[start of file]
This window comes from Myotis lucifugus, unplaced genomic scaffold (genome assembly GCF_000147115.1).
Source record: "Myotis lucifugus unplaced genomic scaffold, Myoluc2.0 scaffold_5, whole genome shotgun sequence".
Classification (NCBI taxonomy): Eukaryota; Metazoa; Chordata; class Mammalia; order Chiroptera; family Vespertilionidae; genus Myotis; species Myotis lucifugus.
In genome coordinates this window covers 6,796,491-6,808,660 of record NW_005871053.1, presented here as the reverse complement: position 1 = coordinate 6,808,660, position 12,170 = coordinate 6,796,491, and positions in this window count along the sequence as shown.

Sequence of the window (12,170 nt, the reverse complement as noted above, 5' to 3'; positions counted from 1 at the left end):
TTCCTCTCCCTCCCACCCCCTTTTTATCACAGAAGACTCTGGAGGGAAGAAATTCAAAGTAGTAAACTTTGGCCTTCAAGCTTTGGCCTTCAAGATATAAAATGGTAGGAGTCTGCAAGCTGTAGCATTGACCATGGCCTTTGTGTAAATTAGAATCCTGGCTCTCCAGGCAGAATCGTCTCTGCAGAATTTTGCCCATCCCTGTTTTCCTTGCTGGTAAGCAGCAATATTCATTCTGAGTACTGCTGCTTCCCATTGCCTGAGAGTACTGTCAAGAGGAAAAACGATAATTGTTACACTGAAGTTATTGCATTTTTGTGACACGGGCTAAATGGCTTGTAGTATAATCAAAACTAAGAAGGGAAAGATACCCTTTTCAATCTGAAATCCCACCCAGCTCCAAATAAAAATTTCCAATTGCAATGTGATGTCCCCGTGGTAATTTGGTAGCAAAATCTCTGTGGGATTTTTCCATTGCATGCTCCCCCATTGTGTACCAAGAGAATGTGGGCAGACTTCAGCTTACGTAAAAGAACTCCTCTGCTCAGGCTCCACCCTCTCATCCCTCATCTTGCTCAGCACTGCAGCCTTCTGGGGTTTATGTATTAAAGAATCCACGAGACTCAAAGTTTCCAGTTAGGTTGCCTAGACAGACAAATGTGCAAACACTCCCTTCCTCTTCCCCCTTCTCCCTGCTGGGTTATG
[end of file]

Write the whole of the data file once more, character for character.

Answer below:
This window comes from Myotis lucifugus, unplaced genomic scaffold (genome assembly GCF_000147115.1).
Source record: "Myotis lucifugus unplaced genomic scaffold, Myoluc2.0 scaffold_5, whole genome shotgun sequence".
Classification (NCBI taxonomy): Eukaryota; Metazoa; Chordata; class Mammalia; order Chiroptera; family Vespertilionidae; genus Myotis; species Myotis lucifugus.
In genome coordinates this window covers 6,796,491-6,808,660 of record NW_005871053.1, presented here as the reverse complement: position 1 = coordinate 6,808,660, position 12,170 = coordinate 6,796,491, and positions in this window count along the sequence as shown.

Sequence of the window (12,170 nt, the reverse complement as noted above, 5' to 3'; positions counted from 1 at the left end):
TTCCTCTCCCTCCCACCCCCTTTTTATCACAGAAGACTCTGGAGGGAAGAAATTCAAAGTAGTAAACTTTGGCCTTCAAGCTTTGGCCTTCAAGATATAAAATGGTAGGAGTCTGCAAGCTGTAGCATTGACCATGGCCTTTGTGTAAATTAGAATCCTGGCTCTCCAGGCAGAATCGTCTCTGCAGAATTTTGCCCATCCCTGTTTTCCTTGCTGGTAAGCAGCAATATTCATTCTGAGTACTGCTGCTTCCCATTGCCTGAGAGTACTGTCAAGAGGAAAAACGATAATTGTTACACTGAAGTTATTGCATTTTTGTGACACGGGCTAAATGGCTTGTAGTATAATCAAAACTAAGAAGGGAAAGATACCCTTTTCAATCTGAAATCCCACCCAGCTCCAAATAAAAATTTCCAATTGCAATGTGATGTCCCCGTGGTAATTTGGTAGCAAAATCTCTGTGGGATTTTTCCATTGCATGCTCCCCCATTGTGTACCAAGAGAATGTGGGCAGACTTCAGCTTACGTAAAAGAACTCCTCTGCTCAGGCTCCACCCTCTCATCCCTCATCTTGCTCAGCACTGCAGCCTTCTGGGGTTTATGTATTAAAGAATCCACGAGACTCAAAGTTTCCAGTTAGGTTGCCTAGACAGACAAATGTGCAAACACTCCCTTCCTCTTCCCCCTTCTCCCTGCTGGGTTATG